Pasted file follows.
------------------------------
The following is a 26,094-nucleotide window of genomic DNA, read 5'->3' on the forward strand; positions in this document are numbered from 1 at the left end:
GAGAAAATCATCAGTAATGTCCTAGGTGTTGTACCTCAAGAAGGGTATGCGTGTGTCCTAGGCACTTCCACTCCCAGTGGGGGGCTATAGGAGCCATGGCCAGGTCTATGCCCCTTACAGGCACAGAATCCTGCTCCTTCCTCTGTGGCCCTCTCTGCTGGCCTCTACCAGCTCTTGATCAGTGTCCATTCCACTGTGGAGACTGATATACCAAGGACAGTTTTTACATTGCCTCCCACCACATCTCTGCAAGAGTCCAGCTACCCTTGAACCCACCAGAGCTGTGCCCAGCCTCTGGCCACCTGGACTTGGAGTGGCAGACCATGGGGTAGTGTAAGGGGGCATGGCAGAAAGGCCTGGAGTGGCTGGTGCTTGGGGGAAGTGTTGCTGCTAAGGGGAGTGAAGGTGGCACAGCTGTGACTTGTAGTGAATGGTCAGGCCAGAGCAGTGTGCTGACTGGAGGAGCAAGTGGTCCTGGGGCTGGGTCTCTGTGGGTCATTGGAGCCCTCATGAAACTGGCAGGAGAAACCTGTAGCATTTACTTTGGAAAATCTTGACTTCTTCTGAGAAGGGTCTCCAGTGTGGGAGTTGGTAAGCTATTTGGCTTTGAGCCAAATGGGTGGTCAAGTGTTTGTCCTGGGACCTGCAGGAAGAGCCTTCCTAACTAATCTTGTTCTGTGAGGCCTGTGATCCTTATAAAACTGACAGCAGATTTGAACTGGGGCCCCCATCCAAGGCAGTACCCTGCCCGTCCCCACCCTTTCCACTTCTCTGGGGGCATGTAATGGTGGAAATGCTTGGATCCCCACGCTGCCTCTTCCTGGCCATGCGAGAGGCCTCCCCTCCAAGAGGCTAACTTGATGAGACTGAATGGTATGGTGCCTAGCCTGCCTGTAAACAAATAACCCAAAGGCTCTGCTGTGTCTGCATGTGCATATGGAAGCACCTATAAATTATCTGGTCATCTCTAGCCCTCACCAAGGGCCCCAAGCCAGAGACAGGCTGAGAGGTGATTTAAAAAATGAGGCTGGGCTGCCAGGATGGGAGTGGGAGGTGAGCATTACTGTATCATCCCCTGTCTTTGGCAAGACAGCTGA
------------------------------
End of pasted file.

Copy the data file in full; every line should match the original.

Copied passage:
The following is a 26,094-nucleotide window of genomic DNA, read 5'->3' on the forward strand; positions in this document are numbered from 1 at the left end:
GAGAAAATCATCAGTAATGTCCTAGGTGTTGTACCTCAAGAAGGGTATGCGTGTGTCCTAGGCACTTCCACTCCCAGTGGGGGGCTATAGGAGCCATGGCCAGGTCTATGCCCCTTACAGGCACAGAATCCTGCTCCTTCCTCTGTGGCCCTCTCTGCTGGCCTCTACCAGCTCTTGATCAGTGTCCATTCCACTGTGGAGACTGATATACCAAGGACAGTTTTTACATTGCCTCCCACCACATCTCTGCAAGAGTCCAGCTACCCTTGAACCCACCAGAGCTGTGCCCAGCCTCTGGCCACCTGGACTTGGAGTGGCAGACCATGGGGTAGTGTAAGGGGGCATGGCAGAAAGGCCTGGAGTGGCTGGTGCTTGGGGGAAGTGTTGCTGCTAAGGGGAGTGAAGGTGGCACAGCTGTGACTTGTAGTGAATGGTCAGGCCAGAGCAGTGTGCTGACTGGAGGAGCAAGTGGTCCTGGGGCTGGGTCTCTGTGGGTCATTGGAGCCCTCATGAAACTGGCAGGAGAAACCTGTAGCATTTACTTTGGAAAATCTTGACTTCTTCTGAGAAGGGTCTCCAGTGTGGGAGTTGGTAAGCTATTTGGCTTTGAGCCAAATGGGTGGTCAAGTGTTTGTCCTGGGACCTGCAGGAAGAGCCTTCCTAACTAATCTTGTTCTGTGAGGCCTGTGATCCTTATAAAACTGACAGCAGATTTGAACTGGGGCCCCCATCCAAGGCAGTACCCTGCCCGTCCCCACCCTTTCCACTTCTCTGGGGGCATGTAATGGTGGAAATGCTTGGATCCCCACGCTGCCTCTTCCTGGCCATGCGAGAGGCCTCCCCTCCAAGAGGCTAACTTGATGAGACTGAATGGTATGGTGCCTAGCCTGCCTGTAAACAAATAACCCAAAGGCTCTGCTGTGTCTGCATGTGCATATGGAAGCACCTATAAATTATCTGGTCATCTCTAGCCCTCACCAAGGGCCCCAAGCCAGAGACAGGCTGAGAGGTGATTTAAAAAATGAGGCTGGGCTGCCAGGATGGGAGTGGGAGGTGAGCATTACTGTATCATCCCCTGTCTTTGGCAAGACAGCTGA